Similar to an Operating Agreement or Articles of Incorporation, the Corporate Bylaws describe in detail the specific procedures for how your corporation needs to operate. Consider all of the various elements that need to be decided for your corporation, and agree with the shareholders, board of directors, and officers how the day-to-day work needs to be done.
In any corporation, the first tasks are to assign roles to split apart the work that needs to be performed. Use the corporate bylaws to define what each role’s rights and responsibilities are, and organize your company for success.
You’ll need to do all of the proper research and homework first, but this template will give you a head-start and a good framework. You should always consult a lawyer though before finalizing any contracts.
Corporate bylaws are similar to the day-to-day operating rules that are used in non-profit organizations, partnerships, or other organizations. You need to include a few specific sections in every set of bylaws, and the special mix of sections depends usually on State Law. One of the first things that any bylaws set forth is the state of operation of the corporation. Depending on which state or what is the address of the primary place of business of the corporation, the bylaws must contain specific provisions or are prohibited to contain other provisions.
When you are selecting the location for where to base your corporation, the specific laws, such as tax regulations, incentives, credits, or restrictions, must be strongly considered. Many corporations use tax incentives as an exclusive basis for where to locate their headquarters. Some states are actively creating incentives that are competitive, in an effort to bring corporations to grow their economies and bring jobs to their area. Different corporations are defined as under the jurisdiction of special laws and codes if their defined purpose qualifies as well.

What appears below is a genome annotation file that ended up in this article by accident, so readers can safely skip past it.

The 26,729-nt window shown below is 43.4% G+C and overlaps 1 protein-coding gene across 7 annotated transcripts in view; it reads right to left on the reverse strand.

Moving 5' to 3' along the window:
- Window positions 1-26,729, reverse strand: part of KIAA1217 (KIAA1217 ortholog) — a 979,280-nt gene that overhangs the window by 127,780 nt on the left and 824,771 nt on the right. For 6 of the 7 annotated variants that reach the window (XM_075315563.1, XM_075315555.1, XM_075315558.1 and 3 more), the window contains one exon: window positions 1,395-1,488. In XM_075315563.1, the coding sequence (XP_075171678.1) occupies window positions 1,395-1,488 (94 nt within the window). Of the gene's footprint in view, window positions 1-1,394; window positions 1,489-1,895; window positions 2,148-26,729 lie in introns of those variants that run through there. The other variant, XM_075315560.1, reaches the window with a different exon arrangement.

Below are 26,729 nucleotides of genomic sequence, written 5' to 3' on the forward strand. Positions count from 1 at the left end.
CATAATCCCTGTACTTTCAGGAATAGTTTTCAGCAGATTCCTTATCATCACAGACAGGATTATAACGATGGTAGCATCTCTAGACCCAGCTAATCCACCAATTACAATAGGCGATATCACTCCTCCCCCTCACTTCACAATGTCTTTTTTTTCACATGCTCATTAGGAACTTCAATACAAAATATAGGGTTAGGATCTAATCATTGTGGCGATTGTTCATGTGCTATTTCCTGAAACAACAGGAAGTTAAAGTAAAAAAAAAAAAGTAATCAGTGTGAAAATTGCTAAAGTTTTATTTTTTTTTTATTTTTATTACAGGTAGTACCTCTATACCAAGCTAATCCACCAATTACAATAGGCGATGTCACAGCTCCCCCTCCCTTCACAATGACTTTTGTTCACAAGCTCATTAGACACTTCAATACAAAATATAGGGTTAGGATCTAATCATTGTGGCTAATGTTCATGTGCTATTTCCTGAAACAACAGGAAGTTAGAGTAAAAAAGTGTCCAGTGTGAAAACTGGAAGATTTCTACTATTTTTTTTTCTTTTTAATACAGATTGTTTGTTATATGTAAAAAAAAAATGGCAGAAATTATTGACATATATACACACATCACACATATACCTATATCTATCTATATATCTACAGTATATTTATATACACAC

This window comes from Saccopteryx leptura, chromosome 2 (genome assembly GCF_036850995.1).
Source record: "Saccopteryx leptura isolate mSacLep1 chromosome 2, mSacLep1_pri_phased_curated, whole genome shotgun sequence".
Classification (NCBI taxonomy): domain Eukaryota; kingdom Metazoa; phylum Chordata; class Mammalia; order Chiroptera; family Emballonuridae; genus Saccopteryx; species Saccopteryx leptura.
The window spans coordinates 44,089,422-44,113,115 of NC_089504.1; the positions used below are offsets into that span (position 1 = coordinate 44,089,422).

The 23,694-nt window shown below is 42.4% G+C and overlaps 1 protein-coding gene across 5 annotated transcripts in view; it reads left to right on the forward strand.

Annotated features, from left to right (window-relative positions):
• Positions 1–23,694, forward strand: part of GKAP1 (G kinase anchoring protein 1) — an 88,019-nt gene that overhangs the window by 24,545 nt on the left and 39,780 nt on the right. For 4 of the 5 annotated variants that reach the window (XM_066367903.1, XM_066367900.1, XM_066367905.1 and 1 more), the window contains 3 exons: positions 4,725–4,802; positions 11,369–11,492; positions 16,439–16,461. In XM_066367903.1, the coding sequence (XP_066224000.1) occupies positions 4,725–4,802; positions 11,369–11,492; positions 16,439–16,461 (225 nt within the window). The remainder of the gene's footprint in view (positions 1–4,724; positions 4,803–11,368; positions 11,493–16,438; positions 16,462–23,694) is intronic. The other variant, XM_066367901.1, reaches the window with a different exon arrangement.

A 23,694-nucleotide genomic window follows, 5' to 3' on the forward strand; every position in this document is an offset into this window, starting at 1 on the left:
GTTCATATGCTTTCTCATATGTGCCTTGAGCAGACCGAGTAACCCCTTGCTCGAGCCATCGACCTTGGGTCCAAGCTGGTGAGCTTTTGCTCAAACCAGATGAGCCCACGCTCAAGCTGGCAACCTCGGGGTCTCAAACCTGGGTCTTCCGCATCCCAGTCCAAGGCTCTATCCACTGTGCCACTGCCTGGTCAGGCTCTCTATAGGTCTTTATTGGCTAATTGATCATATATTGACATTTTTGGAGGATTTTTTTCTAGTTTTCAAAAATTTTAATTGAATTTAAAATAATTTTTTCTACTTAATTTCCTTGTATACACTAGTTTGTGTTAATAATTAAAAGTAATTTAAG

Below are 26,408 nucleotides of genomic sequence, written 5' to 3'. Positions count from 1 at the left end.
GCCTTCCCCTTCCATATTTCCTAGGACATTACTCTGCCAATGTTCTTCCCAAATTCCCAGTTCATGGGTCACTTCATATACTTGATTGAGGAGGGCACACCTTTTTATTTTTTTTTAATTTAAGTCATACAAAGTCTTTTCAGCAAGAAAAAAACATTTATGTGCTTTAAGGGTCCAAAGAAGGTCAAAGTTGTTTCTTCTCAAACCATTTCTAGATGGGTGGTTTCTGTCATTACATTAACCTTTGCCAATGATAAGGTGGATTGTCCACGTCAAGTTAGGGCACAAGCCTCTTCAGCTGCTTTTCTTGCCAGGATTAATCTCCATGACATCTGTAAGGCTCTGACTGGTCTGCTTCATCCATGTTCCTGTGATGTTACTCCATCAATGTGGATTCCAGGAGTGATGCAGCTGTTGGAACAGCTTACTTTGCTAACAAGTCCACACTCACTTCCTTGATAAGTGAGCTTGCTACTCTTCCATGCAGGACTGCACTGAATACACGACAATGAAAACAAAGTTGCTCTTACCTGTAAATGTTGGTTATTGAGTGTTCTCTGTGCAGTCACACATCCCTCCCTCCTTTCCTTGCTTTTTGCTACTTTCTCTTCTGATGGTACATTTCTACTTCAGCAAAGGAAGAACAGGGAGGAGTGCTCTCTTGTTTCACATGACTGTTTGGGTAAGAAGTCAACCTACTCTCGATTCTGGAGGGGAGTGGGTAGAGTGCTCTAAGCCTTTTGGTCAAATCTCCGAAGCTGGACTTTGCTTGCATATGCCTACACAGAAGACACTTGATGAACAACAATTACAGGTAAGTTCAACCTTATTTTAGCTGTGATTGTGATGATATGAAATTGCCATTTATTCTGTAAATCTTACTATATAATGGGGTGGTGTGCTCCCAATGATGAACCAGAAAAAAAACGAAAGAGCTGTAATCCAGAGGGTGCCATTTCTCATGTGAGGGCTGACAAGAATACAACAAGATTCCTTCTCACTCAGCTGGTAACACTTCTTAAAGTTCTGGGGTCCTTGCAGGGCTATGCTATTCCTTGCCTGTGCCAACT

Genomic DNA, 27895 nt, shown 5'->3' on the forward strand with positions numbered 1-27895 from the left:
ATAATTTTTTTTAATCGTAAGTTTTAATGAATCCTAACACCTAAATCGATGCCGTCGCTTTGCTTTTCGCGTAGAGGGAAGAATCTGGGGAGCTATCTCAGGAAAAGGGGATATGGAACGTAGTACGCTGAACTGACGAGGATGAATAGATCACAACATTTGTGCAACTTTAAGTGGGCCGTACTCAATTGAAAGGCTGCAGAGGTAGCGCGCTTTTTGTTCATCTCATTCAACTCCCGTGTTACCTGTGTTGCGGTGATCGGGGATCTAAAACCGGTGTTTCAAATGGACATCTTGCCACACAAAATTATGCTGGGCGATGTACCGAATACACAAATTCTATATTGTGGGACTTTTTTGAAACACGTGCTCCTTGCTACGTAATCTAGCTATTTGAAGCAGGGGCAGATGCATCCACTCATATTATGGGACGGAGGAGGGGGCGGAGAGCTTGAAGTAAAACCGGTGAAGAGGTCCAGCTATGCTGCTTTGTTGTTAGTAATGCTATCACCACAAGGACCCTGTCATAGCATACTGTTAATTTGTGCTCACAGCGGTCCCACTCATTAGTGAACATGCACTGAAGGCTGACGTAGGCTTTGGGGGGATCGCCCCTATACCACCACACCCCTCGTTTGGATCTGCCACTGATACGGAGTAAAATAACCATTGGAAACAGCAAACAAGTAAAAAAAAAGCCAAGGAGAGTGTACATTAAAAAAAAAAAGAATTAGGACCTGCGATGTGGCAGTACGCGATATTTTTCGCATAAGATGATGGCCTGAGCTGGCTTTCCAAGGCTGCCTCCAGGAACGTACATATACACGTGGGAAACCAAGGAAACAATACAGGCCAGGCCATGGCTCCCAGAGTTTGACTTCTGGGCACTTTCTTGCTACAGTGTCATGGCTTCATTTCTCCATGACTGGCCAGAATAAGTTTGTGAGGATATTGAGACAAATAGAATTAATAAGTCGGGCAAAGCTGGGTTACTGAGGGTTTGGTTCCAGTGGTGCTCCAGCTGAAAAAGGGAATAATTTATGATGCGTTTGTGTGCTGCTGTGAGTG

For automotive manufacturers, for example, different regulations apply, which might be more advantageous than the regulations for restaurant chains. In the first page, and generally in the first part of any corporations’ bylaws, the first sections that are made are the Purposes of the Corporation and the Offices, including the Principal Place of Business and headquarters. These statements are important, as they can qualify the business for specific legal and tax benefits. They can be exclusive though, so don’t make any statements that restrict your business, if you are planning to do other types of business. Much of the bylaws speaks about meetings. When you start talking about how changes occur in your corporation, you need to have meetings in general to make those changes. The initial bylaws and articles of formation set up the general structure of the company, but the meetings, complete with minutes and decisions on matters of the company, are what make the biggest changes in the company. That’s why the bylaws focus so heavily on the meetings. The bylaws say what you can and can’t do in a meeting, how often meetings are held, and what sort of rules there are to make decisions in meetings.